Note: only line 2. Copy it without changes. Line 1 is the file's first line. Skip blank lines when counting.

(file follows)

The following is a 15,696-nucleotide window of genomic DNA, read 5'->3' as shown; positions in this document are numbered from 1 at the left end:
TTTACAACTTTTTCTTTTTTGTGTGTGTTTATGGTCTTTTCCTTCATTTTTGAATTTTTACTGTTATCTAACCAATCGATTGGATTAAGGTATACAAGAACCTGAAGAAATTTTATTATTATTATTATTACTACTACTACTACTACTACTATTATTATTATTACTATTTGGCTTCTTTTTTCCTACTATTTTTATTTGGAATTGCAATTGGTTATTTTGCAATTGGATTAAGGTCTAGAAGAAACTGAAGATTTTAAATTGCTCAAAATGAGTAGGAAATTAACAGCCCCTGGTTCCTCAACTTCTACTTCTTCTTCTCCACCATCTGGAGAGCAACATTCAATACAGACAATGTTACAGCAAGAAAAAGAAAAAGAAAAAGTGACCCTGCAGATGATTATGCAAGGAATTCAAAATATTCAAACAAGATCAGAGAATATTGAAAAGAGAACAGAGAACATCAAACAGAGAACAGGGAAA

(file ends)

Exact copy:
TTTACAACTTTTTCTTTTTTGTGTGTGTTTATGGTCTTTTCCTTCATTTTTGAATTTTTACTGTTATCTAACCAATCGATTGGATTAAGGTATACAAGAACCTGAAGAAATTTTATTATTATTATTATTACTACTACTACTACTACTACTATTATTATTATTACTATTTGGCTTCTTTTTTCCTACTATTTTTATTTGGAATTGCAATTGGTTATTTTGCAATTGGATTAAGGTCTAGAAGAAACTGAAGATTTTAAATTGCTCAAAATGAGTAGGAAATTAACAGCCCCTGGTTCCTCAACTTCTACTTCTTCTTCTCCACCATCTGGAGAGCAACATTCAATACAGACAATGTTACAGCAAGAAAAAGAAAAAGAAAAAGTGACCCTGCAGATGATTATGCAAGGAATTCAAAATATTCAAACAAGATCAGAGAATATTGAAAAGAGAACAGAGAACATCAAACAGAGAACAGGGAAA